Any marketing executive will tell you that you can’t build a brand out of stuff the people say they don’t want. And what do Americans say they want? According to the pollsters, exactly what the Democratic Party was once famous for giving them: economic populism.

All I can say is that this not quite the Democratic Party I am familiar with, at least in broad historical terms. Keep in mind that the Democratic Party was originally the party of the Southern Bourbons. While Arthur Schlesinger Jr. portrays Andrew Jackson as some kind of plebian democrat, he owned slaves and saw his role as promoting the interest of the same class he belonged to. The Republican Party emerged as a revolutionary opposition to the Democrats and only withdrew from the task of uprooting racial supremacy in the South when Northern liberals, particularly those grouped around Godkin’s Nation Magazine, persuaded party bosses that they were encouraging developments in the USA that might turn out like the Paris Commune. David Montgomery details all this in “The Death of Reconstruction”.

I myself stumbled across this sordid tale while preparing a critical review of the Nation around the time that Hitchens had become a turncoat and Marc Cooper was perfecting his own redbaiting skills. I learned that hostility to radicalism was not an invention of Katrina vanden Heuvel, but something rooted in the magazine’s hoary past. On December 5th 1867, the Nation wrote:

It must now be confessed those who were of this way of thinking [namely that the Radical Republicans were going too far], and they were many, have proved to be not very far wrong. It is not yet too late for the majority in Congress to retrace its steps and turn to serious things. The work before it is to bring the South back to the Union on the basis-of equal rights, and not to punish the President or provide farms for negroes or remodel the American Government.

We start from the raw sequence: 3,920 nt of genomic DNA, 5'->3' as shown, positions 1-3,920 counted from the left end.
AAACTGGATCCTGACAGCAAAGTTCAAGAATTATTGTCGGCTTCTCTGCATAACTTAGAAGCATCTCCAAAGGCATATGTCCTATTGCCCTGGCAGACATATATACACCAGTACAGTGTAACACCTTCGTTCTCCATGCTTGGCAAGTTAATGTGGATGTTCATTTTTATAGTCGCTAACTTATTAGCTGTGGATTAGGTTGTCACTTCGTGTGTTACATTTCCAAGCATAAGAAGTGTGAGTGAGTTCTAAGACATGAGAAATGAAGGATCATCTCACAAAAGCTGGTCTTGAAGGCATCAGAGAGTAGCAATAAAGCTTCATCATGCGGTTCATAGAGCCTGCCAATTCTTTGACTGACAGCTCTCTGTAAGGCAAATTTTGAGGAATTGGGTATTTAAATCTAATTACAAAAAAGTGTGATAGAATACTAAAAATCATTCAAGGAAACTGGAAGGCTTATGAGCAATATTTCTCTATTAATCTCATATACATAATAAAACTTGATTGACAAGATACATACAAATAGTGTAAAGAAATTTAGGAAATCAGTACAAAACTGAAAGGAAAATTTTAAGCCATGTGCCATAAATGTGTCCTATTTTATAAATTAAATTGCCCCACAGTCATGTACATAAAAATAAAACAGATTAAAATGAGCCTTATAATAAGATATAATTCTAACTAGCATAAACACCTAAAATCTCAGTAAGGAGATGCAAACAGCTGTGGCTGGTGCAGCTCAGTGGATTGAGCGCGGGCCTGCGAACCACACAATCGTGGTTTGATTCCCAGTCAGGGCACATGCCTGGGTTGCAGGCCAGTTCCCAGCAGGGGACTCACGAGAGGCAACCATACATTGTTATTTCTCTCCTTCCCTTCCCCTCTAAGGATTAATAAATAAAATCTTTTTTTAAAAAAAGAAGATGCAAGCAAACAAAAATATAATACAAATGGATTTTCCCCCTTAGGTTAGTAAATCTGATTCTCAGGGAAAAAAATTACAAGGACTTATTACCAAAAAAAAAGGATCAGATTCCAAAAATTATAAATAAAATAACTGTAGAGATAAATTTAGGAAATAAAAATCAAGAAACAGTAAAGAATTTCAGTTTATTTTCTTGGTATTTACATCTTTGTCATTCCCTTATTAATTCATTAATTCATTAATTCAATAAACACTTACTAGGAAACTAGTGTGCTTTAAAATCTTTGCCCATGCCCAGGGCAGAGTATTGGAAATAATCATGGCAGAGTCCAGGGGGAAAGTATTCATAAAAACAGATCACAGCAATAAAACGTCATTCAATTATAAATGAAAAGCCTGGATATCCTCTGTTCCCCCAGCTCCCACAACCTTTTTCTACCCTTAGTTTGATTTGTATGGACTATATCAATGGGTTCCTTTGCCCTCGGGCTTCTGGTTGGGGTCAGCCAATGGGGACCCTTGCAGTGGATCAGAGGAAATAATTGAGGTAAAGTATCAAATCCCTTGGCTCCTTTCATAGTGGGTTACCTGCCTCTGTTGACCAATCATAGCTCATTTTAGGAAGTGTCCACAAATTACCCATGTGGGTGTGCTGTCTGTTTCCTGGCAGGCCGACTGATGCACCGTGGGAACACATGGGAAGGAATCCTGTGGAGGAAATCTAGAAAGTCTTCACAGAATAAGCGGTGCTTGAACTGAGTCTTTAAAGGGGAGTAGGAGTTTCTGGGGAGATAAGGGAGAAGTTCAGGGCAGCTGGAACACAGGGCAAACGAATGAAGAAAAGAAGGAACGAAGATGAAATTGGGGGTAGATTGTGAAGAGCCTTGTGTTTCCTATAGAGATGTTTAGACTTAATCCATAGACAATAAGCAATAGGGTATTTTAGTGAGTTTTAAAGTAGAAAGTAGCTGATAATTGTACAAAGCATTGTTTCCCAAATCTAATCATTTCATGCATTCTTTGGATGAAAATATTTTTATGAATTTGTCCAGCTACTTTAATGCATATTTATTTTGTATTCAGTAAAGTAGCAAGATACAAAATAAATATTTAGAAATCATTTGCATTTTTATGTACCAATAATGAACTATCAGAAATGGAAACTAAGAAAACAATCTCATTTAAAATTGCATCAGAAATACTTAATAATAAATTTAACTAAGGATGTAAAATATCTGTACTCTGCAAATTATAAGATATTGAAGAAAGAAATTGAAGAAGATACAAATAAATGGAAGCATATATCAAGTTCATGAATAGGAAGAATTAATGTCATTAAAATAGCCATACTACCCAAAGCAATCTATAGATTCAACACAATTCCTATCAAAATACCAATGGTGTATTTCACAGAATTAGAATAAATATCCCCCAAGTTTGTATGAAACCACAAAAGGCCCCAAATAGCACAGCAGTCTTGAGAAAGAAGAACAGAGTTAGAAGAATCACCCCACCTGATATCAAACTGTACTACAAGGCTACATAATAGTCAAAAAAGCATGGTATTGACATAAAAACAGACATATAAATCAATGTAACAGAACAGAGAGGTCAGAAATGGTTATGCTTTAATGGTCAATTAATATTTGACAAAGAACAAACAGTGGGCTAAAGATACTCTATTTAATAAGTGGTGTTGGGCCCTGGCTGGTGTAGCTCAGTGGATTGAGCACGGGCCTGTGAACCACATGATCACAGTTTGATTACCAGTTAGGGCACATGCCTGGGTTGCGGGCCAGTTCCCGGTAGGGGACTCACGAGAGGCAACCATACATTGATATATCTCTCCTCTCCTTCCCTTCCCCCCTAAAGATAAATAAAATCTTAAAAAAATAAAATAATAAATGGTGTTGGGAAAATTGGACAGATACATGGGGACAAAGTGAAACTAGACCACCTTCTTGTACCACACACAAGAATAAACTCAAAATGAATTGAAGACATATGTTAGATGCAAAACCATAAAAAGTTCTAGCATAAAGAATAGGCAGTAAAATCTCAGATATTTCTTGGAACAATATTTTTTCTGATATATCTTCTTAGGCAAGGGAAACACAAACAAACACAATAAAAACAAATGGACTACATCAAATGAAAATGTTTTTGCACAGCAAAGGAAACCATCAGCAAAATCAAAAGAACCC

After the “great compromise” that ended Reconstruction, challenges to the big bourgeoisie were mounted not from within the Republican or Democratic Parties but from 3rd party efforts like the Populists. Then, as today, efforts were mounted to either co-opt or destroy these movements. If you compare the programs of the Democratic and Republican Parties from the period of the end of Reconstruction to FDR’s election as a *balanced budget* realist, you’ll find about as much to choose between as George W. Bush and John Kerry. (I must say that for all your eagerness to assert that “beating George W. Bush at the ballot box in November…is imperative to the future health of the United States”, you don’t seem at all that interested in explaining why. That is, unless you think that “staying the course” in Iraq is part of that future health. But what can I say, I am one of those unrepentant 1960s radicals who never would have voted for Humphrey, to the everlasting dismay of Todd Gitlin I suppose.)